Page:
11. mendozak says:

    \int_{3}^{9} f{(x)} - g{(x)} dx

    \int_{9}^{3} f{(x)} - g{(x)} dx

    A. Without any evaluation, explain in your own words which of these problems could yield an area.

    B. In your own words, explain the difference between an area and a definite integral.

    Khoreece Mendoza
    MAT1575 M/W 4PM

  12. Find the area that is formed by the curve of y = sin x and the x-axis from {0 , π}?

    Find the area that is formed by the curve of y = cos x and the x-axis from {-π/2 , π/2} ?

    I think these are reasonable problems and believe that if you can solve these, you understand the concepts and i think you’ll be able to do good on the exam?

  13. Jonas Reitz says:

    Hi Gurpreet — I like these problems a lot! (but I notice you managed to avoid using \LaTeX — post something else or repost with LaTeX for full credit).

    Regarding your final question/comment, I’m not sure whether you are referring to a) your two problems above, or b) all the problems appearing in the comments so far. Certainly if you can do all the problems appearing so far, you’ll be well on your way to an A on the exam (but the examples we have are not exhaustive — there will be other things on the exam as well!).

    Mr. Reitz

  14. bettygeorge says:

    bettygeorge MA1575,6638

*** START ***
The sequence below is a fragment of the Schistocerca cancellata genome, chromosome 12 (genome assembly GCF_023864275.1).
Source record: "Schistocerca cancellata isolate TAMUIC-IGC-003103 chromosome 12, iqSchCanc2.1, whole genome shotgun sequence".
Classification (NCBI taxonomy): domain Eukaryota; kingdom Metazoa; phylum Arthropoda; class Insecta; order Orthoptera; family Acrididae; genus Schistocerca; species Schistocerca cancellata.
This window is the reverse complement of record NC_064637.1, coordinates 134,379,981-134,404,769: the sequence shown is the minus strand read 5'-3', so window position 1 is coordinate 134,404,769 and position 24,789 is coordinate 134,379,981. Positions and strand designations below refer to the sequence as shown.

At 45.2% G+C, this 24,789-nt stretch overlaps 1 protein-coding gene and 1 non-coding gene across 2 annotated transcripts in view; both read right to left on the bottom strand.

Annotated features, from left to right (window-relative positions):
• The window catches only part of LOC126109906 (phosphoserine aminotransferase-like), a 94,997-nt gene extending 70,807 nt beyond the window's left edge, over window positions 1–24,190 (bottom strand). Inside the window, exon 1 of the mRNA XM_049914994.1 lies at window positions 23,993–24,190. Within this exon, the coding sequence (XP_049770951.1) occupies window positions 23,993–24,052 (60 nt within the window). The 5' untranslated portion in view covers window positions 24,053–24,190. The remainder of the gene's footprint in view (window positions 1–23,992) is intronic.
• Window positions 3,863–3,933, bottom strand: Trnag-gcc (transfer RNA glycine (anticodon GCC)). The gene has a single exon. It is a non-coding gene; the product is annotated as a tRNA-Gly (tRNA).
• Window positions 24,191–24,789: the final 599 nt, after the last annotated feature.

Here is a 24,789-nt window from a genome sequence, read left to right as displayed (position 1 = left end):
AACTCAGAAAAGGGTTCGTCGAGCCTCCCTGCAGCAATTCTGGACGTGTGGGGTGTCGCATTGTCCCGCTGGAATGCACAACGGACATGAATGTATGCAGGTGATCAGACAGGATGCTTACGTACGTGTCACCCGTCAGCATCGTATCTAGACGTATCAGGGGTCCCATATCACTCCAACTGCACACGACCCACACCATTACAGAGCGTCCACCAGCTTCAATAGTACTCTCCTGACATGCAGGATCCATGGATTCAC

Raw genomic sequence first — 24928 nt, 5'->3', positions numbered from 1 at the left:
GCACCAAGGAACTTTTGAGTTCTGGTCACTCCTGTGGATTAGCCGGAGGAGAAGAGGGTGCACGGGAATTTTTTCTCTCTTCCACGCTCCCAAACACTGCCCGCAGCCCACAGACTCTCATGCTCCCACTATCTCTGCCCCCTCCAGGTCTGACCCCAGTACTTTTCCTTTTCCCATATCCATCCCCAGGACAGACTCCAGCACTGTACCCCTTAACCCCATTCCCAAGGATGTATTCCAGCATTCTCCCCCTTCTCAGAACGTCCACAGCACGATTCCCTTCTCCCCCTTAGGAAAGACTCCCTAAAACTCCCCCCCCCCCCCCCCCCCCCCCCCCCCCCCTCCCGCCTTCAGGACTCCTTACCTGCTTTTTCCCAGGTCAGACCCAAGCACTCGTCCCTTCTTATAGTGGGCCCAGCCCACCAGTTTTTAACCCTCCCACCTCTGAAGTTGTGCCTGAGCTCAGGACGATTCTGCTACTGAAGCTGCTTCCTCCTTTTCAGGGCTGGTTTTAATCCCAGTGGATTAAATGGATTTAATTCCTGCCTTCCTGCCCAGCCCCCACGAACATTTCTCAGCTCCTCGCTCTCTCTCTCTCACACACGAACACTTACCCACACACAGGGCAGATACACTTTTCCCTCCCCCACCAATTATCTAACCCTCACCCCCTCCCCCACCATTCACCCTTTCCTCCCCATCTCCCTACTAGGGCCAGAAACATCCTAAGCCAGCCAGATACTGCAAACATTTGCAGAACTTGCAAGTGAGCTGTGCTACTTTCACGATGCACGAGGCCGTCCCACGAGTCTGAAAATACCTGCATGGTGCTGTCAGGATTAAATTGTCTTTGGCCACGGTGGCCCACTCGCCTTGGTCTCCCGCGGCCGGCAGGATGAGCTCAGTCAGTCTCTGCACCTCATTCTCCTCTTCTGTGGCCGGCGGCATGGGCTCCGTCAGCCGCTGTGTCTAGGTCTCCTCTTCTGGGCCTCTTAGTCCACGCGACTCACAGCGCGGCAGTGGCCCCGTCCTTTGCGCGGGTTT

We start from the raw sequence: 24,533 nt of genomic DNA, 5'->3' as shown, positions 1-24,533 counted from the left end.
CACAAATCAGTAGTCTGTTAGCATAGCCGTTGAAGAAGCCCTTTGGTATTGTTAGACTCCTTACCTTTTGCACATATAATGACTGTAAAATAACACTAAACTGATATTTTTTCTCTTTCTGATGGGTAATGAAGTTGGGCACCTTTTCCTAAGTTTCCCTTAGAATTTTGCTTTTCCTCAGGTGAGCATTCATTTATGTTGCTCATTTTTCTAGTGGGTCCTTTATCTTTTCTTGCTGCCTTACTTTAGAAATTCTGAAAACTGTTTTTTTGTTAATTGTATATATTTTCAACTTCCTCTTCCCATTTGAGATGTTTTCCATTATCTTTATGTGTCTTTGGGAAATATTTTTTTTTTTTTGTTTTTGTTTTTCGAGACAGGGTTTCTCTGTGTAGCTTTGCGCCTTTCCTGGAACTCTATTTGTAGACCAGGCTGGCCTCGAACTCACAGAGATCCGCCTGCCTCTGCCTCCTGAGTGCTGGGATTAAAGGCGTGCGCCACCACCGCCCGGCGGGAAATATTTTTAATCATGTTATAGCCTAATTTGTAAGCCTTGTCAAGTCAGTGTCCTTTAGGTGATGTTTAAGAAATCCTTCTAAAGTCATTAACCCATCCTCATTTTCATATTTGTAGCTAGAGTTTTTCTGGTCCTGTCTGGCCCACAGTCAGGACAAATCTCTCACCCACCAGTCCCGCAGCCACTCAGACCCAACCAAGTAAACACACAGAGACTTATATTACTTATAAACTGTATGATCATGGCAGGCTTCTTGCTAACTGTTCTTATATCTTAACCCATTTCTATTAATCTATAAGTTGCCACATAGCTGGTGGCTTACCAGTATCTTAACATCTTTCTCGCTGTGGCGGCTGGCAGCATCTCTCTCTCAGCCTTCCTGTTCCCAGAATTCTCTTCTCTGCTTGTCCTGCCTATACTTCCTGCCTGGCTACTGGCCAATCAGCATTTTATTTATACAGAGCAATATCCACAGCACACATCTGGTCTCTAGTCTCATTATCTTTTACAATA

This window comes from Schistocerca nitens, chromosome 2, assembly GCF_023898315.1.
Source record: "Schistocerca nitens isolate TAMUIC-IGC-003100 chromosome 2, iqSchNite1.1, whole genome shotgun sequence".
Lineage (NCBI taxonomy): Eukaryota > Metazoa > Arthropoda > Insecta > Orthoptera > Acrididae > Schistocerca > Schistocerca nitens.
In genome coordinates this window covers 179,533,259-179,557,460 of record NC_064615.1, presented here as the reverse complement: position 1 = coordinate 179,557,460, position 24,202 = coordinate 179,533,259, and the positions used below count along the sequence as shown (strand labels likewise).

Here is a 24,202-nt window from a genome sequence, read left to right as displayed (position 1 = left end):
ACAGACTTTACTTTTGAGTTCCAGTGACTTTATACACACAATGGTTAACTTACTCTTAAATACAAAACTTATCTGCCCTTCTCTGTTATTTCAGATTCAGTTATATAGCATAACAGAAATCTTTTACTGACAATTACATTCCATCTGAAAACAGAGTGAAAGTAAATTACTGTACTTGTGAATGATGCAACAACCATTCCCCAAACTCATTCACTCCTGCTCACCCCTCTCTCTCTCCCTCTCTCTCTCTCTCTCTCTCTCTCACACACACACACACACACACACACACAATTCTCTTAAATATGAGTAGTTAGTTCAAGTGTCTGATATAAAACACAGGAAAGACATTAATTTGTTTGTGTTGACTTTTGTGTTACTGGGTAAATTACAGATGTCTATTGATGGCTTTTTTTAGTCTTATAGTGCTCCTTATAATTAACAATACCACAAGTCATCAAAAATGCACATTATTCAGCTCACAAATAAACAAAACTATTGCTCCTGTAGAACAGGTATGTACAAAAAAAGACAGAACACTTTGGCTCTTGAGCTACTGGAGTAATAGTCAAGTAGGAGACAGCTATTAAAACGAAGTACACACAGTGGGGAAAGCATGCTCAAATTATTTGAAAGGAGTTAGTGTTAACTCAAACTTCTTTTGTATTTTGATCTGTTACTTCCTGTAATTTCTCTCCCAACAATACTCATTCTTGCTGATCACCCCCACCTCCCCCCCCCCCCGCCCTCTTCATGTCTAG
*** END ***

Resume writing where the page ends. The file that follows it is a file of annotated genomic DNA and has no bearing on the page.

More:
15. vasquez says:

    disregard \int_1^1(1+2y)^2 dy… i made a mistake writting it….

  16. vasquez says:

    $latex\int_1^2(1+2y)^2 dy$

  17. ymerej613 says:

    Jeremy Li
    Mat 1575 6637
    \int\ \sqrt{5x^2+10} dx

  18. koshygkoshy says:

    Bibin Koshy
    Mat 1575 6637
    $latex\int_2^{4}\frac{dx}{x^2 + 5x}dx$

    • Jonas Reitz says:

      koshygkoshy — the notation looks fine (if you insert a “dx”), but the integral is hard! I’m not sure how to find the antiderivative — see if you can work it out, and either post a solution or modify the problem. Thanks,
      Mr. Reitz

  19. bbravo999 says:

    Evaluate the indefinite intergal:
    $latex\int \frac{cos\sqrt{x}}{\sqrt{x}} dx$

  20. bbravo999 says:

    $latex\int \frac{cos\sqrt{x}}{\sqrt{x}} dx $

  21. bbravo999 says:

    latex \int \ frac{ cos\ sqrt{x}}{\ sqrt{x}} dx

  22. bbravo999 says:

    Evaluate the indefinite intergal:

    $latex\int \frac{cos\sqrt{x}}{\sqrt{x}} dx $

  23. bbravo999 says:

    Evaluate the indefinite intergal:
    \int \frac{cos\sqrt{x}}{\sqrt{x}} dx

  24. takther2009 says:


  25. Keyla says:

    latex$ \int_2^{4x^5}\frac{\sqrt{\sin x+1}}{x^2}dx$

  26. tonymei999 says:

    Jiarong Mei section 6638

    \e^{x}*sqrt{1+{e^x}} dx

  27. theozeng says:

    Theo Zeng section 6638